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Fight intensifies over NW coal exports

November 4, 2012 • Business


In this photo taken Oct. 23, 2012, a ship is seen in the distance moored at the BP oil refinery in the Strait of Georgia just beyond the location of a proposed coal exporting terminal in Ferndale, Wash., near Bellingham, Wash. The progressive college town of Bellingham is at the center of one of the fiercest environmental debates in the region: should the Northwest become a hub for exporting U.S. coal to Asia? A proposal to build one of as many as five coal terminals here has divided the town, pitting union and businesses that welcome jobs against environmentalists who worry about coal dust and greenhouse gas emissions. A trade group is running TV ads touting the projects, while numerous cities such as Seattle and Portland are opposing coal trains through their communities. (AP Photo/Elaine Thompson)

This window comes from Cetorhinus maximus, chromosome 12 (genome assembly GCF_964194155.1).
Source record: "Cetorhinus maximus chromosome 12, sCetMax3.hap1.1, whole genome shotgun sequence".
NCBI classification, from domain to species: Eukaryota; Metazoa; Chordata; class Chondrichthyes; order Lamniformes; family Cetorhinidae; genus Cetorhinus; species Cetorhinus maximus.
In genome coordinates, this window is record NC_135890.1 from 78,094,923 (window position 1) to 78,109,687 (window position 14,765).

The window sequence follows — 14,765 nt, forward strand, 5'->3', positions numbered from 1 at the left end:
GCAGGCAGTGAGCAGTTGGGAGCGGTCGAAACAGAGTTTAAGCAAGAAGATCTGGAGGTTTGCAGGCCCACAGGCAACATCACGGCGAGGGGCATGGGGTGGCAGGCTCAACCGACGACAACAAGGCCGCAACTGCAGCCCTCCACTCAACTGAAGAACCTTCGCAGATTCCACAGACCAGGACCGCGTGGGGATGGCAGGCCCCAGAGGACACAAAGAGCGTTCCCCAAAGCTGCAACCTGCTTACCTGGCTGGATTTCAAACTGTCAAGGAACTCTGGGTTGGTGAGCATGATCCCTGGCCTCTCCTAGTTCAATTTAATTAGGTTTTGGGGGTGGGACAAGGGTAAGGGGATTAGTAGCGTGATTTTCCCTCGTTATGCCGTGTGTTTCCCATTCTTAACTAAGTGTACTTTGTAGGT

BELLINGHAM, Wash. (AP) — The progressive college town of Bellingham, Wash., is known for its stunning scenery, access to the outdoors and eclectic mix of aging hippies, students and other residents. But lately it’s turned into a battleground in the debate over whether the Pacific Northwest should become the hub for exporting U.S. coal to Asia.

Five ports proposed for Washington and Oregon could ship as much as 140 million tons of coal, mostly from the Rockies, where it could travel by rail through communities such as Spokane, Seattle and Eugene, Ore., before being loaded onto ships bound for Asia.

The Cherry Point marine terminal would be the largest coal-export port in the U.S., exporting up to 54 million tons of bulk commodities, mostly coal.

With so much at stake, critics and supporters have intensified their pitches in recent weeks, running TV and radio spots, Login to read more

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